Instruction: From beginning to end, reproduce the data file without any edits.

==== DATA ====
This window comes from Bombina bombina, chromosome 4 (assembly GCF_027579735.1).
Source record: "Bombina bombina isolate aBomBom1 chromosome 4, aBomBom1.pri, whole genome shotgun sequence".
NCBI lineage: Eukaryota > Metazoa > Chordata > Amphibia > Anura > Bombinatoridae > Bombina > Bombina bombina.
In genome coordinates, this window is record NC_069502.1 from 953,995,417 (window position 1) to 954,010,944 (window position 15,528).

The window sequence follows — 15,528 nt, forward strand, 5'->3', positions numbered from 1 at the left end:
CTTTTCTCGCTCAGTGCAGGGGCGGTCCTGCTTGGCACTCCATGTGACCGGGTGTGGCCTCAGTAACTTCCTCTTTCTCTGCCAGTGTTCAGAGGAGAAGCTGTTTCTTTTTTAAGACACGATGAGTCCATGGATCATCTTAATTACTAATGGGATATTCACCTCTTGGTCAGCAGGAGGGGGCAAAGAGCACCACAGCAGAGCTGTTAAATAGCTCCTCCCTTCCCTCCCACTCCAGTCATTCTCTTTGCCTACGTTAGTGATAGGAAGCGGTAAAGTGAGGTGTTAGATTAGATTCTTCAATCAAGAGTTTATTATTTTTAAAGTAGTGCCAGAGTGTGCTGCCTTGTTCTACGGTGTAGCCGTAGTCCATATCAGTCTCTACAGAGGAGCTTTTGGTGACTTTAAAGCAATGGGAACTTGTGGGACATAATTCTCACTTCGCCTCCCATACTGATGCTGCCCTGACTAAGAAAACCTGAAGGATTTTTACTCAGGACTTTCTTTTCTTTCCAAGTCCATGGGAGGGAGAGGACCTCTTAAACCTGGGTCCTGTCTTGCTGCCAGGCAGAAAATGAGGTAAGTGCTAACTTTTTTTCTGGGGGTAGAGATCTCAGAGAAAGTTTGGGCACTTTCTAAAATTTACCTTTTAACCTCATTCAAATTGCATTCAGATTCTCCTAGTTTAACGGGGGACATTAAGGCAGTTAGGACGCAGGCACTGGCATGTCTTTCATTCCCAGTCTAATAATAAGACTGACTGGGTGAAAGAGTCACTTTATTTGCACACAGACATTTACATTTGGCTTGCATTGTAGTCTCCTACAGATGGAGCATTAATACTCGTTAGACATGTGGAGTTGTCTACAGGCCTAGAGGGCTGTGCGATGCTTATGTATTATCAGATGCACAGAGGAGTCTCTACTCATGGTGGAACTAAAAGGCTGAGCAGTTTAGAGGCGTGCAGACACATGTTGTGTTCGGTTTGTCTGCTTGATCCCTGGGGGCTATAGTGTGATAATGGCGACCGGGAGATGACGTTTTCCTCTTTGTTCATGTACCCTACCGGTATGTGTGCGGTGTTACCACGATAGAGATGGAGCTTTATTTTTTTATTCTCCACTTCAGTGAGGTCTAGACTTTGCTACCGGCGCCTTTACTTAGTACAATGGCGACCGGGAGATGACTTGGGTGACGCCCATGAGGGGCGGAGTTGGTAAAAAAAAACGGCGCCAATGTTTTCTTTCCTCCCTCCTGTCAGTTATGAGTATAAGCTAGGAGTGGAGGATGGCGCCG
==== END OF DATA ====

This window comes from Bombina bombina, chromosome 4 (assembly GCF_027579735.1).
Source record: "Bombina bombina isolate aBomBom1 chromosome 4, aBomBom1.pri, whole genome shotgun sequence".
NCBI lineage: Eukaryota > Metazoa > Chordata > Amphibia > Anura > Bombinatoridae > Bombina > Bombina bombina.
In genome coordinates, this window is record NC_069502.1 from 953,995,417 (window position 1) to 954,010,944 (window position 15,528).

The window sequence follows — 15,528 nt, forward strand, 5'->3', positions numbered from 1 at the left end:
CTTTTCTCGCTCAGTGCAGGGGCGGTCCTGCTTGGCACTCCATGTGACCGGGTGTGGCCTCAGTAACTTCCTCTTTCTCTGCCAGTGTTCAGAGGAGAAGCTGTTTCTTTTTTAAGACACGATGAGTCCATGGATCATCTTAATTACTAATGGGATATTCACCTCTTGGTCAGCAGGAGGGGGCAAAGAGCACCACAGCAGAGCTGTTAAATAGCTCCTCCCTTCCCTCCCACTCCAGTCATTCTCTTTGCCTACGTTAGTGATAGGAAGCGGTAAAGTGAGGTGTTAGATTAGATTCTTCAATCAAGAGTTTATTATTTTTAAAGTAGTGCCAGAGTGTGCTGCCTTGTTCTACGGTGTAGCCGTAGTCCATATCAGTCTCTACAGAGGAGCTTTTGGTGACTTTAAAGCAATGGGAACTTGTGGGACATAATTCTCACTTCGCCTCCCATACTGATGCTGCCCTGACTAAGAAAACCTGAAGGATTTTTACTCAGGACTTTCTTTTCTTTCCAAGTCCATGGGAGGGAGAGGACCTCTTAAACCTGGGTCCTGTCTTGCTGCCAGGCAGAAAATGAGGTAAGTGCTAACTTTTTTTCTGGGGGTAGAGATCTCAGAGAAAGTTTGGGCACTTTCTAAAATTTACCTTTTAACCTCATTCAAATTGCATTCAGATTCTCCTAGTTTAACGGGGGACATTAAGGCAGTTAGGACGCAGGCACTGGCATGTCTTTCATTCCCAGTCTAATAATAAGACTGACTGGGTGAAAGAGTCACTTTATTTGCACACAGACATTTACATTTGGCTTGCATTGTAGTCTCCTACAGATGGAGCATTAATACTCGTTAGACATGTGGAGTTGTCTACAGGCCTAGAGGGCTGTGCGATGCTTATGTATTATCAGATGCACAGAGGAGTCTCTACTCATGGTGGAACTAAAAGGCTGAGCAGTTTAGAGGCGTGCAGACACATGTTGTGTTCGGTTTGTCTGCTTGATCCCTGGGGGCTATAGTGTGATAATGGCGACCGGGAGATGACGTTTTCCTCTTTGTTCATGTACCCTACCGGTATGTGTGCGGTGTTACCACGATAGAGATGGAGCTTTATTTTTTTATTCTCCACTTCAGTGAGGTCTAGACTTTGCTACCGGCGCCTTTACTTAGTACAATGGCGACCGGGAGATGACTTGGGTGACGCCCATGAGGGGCGGAGTTGGTAAAAAAAAACGGCGCCAATGTTTTCTTTCCTCCCTCCTGTCAGTTATGAGTATAAGCTAGGAGTGGAGGATGGCGCCG